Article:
Haşhaslı revani is a Turkish poppy seed sheet cake that will capture your heart. It’s a sweet and moist semolina cake full of crunchy poppy seeds and covered in luscious whipped cream. Revani is dense and rich and definitely not for the ones who count calories. It’s sweet, decadent and the best possible way to treat yourself. Put the kettle on because a slice of revani pairs perfectly with a cup of çay (black tea).
Be patient, serve it cold
The first time I had revani was at a friend’s house in Turkey. She had just taken it out of the oven and I watched her pour the hot syrup on it. We ate it straight away and I already thought it was amazing. But when you wait for the cake to soak up all the flavors from the syrup and get all moist and delicious, when you cover it with whipped cream and serve it fridge-cold, revani is really out of this world.
This revani recipe is from my Turkish in-laws, so you can’t get more authentic than that. Actually, you can because I find their revani a tad too sweet. They add a bit more sugar to the cake batter (¾ cup more to be precise), which I find unnecessary because of all the syrup. If you’re used to overly sweet Turkish desserts and that’s what you’re looking for, add that extra ¾ cup of sugar when you beat the eggs together. I seriously think it’s sweet enough without it but maybe it’s my Frenchness talking.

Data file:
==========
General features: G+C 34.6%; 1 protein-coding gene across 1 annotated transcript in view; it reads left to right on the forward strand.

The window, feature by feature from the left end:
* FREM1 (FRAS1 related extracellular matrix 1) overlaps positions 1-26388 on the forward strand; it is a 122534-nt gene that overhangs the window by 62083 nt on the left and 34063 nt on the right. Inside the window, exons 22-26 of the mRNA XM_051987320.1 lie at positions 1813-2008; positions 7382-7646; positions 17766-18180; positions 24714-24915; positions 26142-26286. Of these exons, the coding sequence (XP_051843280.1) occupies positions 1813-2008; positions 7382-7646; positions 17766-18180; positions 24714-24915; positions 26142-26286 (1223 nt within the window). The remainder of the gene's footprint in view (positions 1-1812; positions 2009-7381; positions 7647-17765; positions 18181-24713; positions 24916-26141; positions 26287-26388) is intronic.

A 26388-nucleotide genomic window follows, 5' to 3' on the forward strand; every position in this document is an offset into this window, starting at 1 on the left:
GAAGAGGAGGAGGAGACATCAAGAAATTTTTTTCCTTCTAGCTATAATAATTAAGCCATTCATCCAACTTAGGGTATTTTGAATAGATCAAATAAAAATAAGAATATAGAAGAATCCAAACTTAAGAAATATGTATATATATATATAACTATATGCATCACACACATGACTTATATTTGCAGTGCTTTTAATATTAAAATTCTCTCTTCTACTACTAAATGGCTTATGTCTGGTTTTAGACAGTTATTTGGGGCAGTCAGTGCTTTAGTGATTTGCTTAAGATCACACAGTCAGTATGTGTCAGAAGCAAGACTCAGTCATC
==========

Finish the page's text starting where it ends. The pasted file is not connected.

Cook the syrup gently and you’ll be good to go
Pouring syrup is always my favorite part of a Turkish dessert recipe. I love the way it sizzles on hot bakes and the way it gets absorbed little by little. Sure it means you need to be a bit patient before digging in but seriously it is so worth it. I was so unsure the first time I made revani because I had never poured any liquid on a cake before. However, if you’ve made a poke cake before you’ll be in familiar territory because the same principles apply.
Pouring a sugar-water syrup on a dessert is so common in Turkey, it’s the base for many recipes (lokma, baklava, künefe,…). As soon as you’ll get the hang of making syrup it’ll open up new delicious baking horizons. And by ‘get the hang’ I mean making it once because that’s all it takes to master it. As long as you avoid non-stick pans and stirring the sugar too much, it shouldn’t crystallize. Keep your sugar over medium heat and let it melt slowly without too much disturbance.
Şerbetli tatlı (dessert with syrup)